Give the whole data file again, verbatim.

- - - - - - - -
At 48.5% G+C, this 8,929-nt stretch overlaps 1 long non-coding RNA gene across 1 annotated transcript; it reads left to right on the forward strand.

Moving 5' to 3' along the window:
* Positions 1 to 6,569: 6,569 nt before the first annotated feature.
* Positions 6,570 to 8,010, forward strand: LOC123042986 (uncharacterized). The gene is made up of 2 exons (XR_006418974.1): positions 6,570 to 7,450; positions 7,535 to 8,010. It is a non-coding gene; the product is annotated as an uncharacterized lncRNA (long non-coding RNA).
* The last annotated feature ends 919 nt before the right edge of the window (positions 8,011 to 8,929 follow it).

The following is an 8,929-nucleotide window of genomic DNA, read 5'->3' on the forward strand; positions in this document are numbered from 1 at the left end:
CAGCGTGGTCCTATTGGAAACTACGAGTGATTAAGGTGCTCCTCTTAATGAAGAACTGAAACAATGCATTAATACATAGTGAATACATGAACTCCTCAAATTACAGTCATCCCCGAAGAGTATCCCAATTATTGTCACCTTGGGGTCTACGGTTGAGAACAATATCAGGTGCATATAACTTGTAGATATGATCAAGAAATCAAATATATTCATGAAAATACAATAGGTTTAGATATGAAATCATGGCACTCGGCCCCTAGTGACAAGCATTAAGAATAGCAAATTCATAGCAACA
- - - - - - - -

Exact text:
At 48.5% G+C, this 8,929-nt stretch overlaps 1 long non-coding RNA gene across 1 annotated transcript; it reads left to right on the forward strand.

Moving 5' to 3' along the window:
* Positions 1 to 6,569: 6,569 nt before the first annotated feature.
* Positions 6,570 to 8,010, forward strand: LOC123042986 (uncharacterized). The gene is made up of 2 exons (XR_006418974.1): positions 6,570 to 7,450; positions 7,535 to 8,010. It is a non-coding gene; the product is annotated as an uncharacterized lncRNA (long non-coding RNA).
* The last annotated feature ends 919 nt before the right edge of the window (positions 8,011 to 8,929 follow it).

The following is an 8,929-nucleotide window of genomic DNA, read 5'->3' on the forward strand; positions in this document are numbered from 1 at the left end:
CAGCGTGGTCCTATTGGAAACTACGAGTGATTAAGGTGCTCCTCTTAATGAAGAACTGAAACAATGCATTAATACATAGTGAATACATGAACTCCTCAAATTACAGTCATCCCCGAAGAGTATCCCAATTATTGTCACCTTGGGGTCTACGGTTGAGAACAATATCAGGTGCATATAACTTGTAGATATGATCAAGAAATCAAATATATTCATGAAAATACAATAGGTTTAGATATGAAATCATGGCACTCGGCCCCTAGTGACAAGCATTAAGAATAGCAAATTCATAGCAACA